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Proposed EPA regulations could affect Dawson streams
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Proposed new EPA rules that aim to regulate what is called navigable waterways have the Farm Bureau, water authority and a local advocacy group concerned.

The proposed rule may expand the EPAs jurisdiction under the 1972 Clean Water Act that addresses water pollution.

Theres a lot in the proposed rule that the environmental community does not like -- the regulations are not protective enough -- and theres a lot in the rule that the regulated community doesnt like -- that the new regulations go too far, Joe Cook, advocacy coordinator for the Coosa River Basin Initiative, said. That should tell you something.

The EPA says the new rule is needed to clarify which bodies of water it oversees under the Clean Water Act.

The American Farm Bureau earlier this year launched an awareness campaign called Ditch the Rule, designed to help its members across the country, and in Dawson County, understand how they may be affected.

In Dawson County, there are 182 farms totaling 12,709 acres, according to Clark McAllister with the county extension office.

I believe Dawson County has 136,960 total acres, he said, so that would be about 9.3 percent (of the total land in the county).

The Environmental Protection Agency, in turn, launched a campaign called Ditch the Myth.

A review of the EPAs website states: Exclusions and exemptions for agriculture will not change; normal farming activities like planting crops and moving cattle do not require permits; regulations of ditches is actually decreased; current exemptions for farm ponds stay in place; floodplains are not regulated, and puddles are not regulated.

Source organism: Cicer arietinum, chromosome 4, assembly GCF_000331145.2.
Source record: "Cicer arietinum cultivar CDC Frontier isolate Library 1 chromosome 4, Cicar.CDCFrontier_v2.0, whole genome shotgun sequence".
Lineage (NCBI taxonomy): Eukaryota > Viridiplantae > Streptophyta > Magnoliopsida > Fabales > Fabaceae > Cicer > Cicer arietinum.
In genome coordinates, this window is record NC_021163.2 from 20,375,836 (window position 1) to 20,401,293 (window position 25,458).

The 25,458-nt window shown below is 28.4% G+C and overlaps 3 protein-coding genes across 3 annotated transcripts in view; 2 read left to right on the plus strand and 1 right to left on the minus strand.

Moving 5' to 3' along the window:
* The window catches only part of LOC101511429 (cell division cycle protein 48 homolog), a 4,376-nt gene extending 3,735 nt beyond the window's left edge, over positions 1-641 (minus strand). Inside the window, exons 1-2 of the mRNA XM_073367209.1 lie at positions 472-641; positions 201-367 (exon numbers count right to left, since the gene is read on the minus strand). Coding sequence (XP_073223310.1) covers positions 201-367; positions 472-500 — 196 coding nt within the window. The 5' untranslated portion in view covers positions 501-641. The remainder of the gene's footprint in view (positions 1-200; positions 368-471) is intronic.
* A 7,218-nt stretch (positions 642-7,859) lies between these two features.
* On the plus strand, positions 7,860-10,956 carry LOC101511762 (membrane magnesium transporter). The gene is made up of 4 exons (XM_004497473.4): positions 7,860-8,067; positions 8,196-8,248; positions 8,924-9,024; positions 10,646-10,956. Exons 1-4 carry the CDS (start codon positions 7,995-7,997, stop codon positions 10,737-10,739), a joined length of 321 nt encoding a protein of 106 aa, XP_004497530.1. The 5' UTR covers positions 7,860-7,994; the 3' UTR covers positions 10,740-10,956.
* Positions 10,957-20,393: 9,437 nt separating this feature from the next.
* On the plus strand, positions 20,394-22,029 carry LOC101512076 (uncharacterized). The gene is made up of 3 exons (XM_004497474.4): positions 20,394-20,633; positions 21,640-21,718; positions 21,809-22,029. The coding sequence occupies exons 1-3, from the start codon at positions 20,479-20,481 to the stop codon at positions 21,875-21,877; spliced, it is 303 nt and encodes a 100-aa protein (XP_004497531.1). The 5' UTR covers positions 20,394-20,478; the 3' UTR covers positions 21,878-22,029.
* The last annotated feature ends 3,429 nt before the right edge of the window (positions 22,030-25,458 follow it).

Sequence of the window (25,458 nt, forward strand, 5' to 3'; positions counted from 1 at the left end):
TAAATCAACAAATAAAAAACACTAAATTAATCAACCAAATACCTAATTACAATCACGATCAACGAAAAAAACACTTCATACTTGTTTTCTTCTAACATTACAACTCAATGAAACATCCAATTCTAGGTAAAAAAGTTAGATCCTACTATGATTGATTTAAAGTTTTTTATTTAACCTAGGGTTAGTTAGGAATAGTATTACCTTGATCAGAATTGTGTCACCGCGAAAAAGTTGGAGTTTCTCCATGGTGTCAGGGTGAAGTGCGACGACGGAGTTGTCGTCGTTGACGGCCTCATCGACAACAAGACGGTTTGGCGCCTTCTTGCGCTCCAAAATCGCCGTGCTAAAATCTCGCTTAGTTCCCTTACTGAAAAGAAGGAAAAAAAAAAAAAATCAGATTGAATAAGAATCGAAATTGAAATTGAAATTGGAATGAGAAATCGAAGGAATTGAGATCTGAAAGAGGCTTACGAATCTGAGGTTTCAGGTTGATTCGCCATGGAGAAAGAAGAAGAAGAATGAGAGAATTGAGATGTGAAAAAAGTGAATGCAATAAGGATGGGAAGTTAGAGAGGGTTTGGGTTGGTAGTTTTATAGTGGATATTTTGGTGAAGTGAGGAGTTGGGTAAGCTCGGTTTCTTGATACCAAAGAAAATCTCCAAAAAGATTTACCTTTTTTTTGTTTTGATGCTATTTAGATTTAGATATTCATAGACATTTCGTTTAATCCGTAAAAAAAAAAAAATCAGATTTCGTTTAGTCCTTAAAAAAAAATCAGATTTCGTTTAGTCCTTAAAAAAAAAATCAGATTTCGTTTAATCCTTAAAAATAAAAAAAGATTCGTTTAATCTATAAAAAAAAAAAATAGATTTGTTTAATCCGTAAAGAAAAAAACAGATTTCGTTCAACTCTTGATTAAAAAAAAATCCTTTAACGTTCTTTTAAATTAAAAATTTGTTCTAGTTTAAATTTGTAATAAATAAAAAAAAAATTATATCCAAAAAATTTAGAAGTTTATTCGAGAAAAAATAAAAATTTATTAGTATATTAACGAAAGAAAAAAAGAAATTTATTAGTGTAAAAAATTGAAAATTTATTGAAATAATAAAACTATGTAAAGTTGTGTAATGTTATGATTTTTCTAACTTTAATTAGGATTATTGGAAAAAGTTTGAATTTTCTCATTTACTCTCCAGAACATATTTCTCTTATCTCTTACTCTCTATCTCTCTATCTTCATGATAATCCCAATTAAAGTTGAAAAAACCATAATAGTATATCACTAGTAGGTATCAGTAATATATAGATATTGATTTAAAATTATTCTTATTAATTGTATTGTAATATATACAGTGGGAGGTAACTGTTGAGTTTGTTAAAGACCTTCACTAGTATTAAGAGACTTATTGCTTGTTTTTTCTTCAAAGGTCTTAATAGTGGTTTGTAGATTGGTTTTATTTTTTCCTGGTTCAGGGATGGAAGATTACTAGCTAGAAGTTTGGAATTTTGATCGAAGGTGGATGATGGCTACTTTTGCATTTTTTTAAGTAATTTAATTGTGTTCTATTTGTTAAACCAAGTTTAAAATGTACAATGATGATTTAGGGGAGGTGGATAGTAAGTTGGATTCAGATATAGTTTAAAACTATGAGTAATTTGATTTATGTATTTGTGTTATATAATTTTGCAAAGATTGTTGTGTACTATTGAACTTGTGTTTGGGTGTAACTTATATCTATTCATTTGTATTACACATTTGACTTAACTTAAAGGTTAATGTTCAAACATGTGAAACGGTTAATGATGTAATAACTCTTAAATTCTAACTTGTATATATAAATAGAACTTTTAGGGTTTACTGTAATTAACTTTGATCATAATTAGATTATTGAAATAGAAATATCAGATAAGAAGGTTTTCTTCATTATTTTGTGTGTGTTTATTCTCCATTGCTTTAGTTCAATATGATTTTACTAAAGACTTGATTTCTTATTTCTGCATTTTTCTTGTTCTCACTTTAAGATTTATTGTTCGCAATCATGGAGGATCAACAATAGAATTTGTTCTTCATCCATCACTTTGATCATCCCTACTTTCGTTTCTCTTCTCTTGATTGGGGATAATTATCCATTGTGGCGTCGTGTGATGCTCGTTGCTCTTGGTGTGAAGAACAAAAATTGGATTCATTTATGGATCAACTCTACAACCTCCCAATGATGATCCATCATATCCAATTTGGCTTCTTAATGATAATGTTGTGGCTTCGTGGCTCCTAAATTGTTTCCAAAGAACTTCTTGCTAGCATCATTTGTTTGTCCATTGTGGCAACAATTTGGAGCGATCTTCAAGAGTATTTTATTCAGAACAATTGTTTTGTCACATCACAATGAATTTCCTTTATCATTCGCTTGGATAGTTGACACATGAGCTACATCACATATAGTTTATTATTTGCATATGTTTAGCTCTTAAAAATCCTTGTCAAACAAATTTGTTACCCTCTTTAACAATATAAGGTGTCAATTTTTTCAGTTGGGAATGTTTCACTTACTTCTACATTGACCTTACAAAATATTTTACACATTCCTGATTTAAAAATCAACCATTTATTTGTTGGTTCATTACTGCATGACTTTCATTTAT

The Farm Bureau, on the other hand, says the proposed rule is an effort by the EPA and the Corp of Engineers to go around the will of Congress and ignore Supreme Court decisions that have limited their authority.

The bureau has successfully blocked legislation that would remove the word navigable from the Clean Water Act, according to the bureaus website. This rule will undo that success ... with no accountability to the citizens they intend to regulate. Farm Bureau opposes this rule and urges that it be withdrawn.

Brooke Anderson, general manager at Etowah Water and Sewer Authority, said the rule will negatively affect development in Dawson County, and he cited the countys new power center as an example.

The Sembler property was a forerunner of the Blanchard development, and both had to do an environmental assessment, Anderson said. If it has to be redone again, if the new rule passes, one of two things is going to happen -- both things cost us money -- either A) things are not going to be developed the way they are intended or B) they will develop at a higher cost which is passed along, ultimately, to the consumer.

Congressman Doug Collins, who represents Georgias 9th district, which includes Dawson County, doesnt like the rule.

The bottom line is youre taking away jobs, he said. If developers cant build shopping centers or subdivisions because it becomes cost-prohibitive, youre taking away jobs from areas that could have had them.

Collins also called the proposed rule a land grab by the EPA.

Cook said people need to educate themselves and decide if the EPA rule protects our water and our property rights.

What happens to our rivers, streams, and lakes impacts all of us, he said. Those of us who are fortunate to have water on or flowing through our property have a responsibility to everyone downstream.

If a landowner upstream damages or pollutes the water, then those actions infringe on downstream property owners rights to the use and enjoyment of that stream. Thats why its important to have regulations in place.

Jon Huffmaster is the legislative director for the Georgia Farm Bureau.

On my property we have a pond we built for livestock, he said. And on it there is a seasonal stream. Water comes in from above and flows out below. That is a tributary. Is that subject to regulations? I cant tell you. But I can tell you we dont approve of federal authority over such a small area.

The EPA is accepting comments on this proposed rule throughOct. 20.Initially the agency planned to close its comment period July 21, but has extended its deadline. To post a comment:

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